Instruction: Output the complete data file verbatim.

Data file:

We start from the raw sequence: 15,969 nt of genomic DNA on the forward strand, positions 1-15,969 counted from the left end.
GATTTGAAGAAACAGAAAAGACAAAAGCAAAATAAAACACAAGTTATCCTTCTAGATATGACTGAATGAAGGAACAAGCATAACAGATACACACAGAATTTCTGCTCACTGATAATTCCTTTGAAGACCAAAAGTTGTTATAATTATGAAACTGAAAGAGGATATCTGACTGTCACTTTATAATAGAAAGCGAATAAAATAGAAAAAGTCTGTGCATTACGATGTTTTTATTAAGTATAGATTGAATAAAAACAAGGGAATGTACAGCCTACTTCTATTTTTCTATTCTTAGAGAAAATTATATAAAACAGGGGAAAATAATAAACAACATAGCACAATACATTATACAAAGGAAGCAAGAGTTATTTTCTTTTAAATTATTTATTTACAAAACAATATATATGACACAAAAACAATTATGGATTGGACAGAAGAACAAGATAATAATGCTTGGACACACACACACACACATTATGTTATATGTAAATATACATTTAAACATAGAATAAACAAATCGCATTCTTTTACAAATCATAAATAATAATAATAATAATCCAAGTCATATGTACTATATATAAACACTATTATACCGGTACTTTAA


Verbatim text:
We start from the raw sequence: 15,969 nt of genomic DNA on the forward strand, positions 1-15,969 counted from the left end.
GATTTGAAGAAACAGAAAAGACAAAAGCAAAATAAAACACAAGTTATCCTTCTAGATATGACTGAATGAAGGAACAAGCATAACAGATACACACAGAATTTCTGCTCACTGATAATTCCTTTGAAGACCAAAAGTTGTTATAATTATGAAACTGAAAGAGGATATCTGACTGTCACTTTATAATAGAAAGCGAATAAAATAGAAAAAGTCTGTGCATTACGATGTTTTTATTAAGTATAGATTGAATAAAAACAAGGGAATGTACAGCCTACTTCTATTTTTCTATTCTTAGAGAAAATTATATAAAACAGGGGAAAATAATAAACAACATAGCACAATACATTATACAAAGGAAGCAAGAGTTATTTTCTTTTAAATTATTTATTTACAAAACAATATATATGACACAAAAACAATTATGGATTGGACAGAAGAACAAGATAATAATGCTTGGACACACACACACACACATTATGTTATATGTAAATATACATTTAAACATAGAATAAACAAATCGCATTCTTTTACAAATCATAAATAATAATAATAATAATCCAAGTCATATGTACTATATATAAACACTATTATACCGGTACTTTAA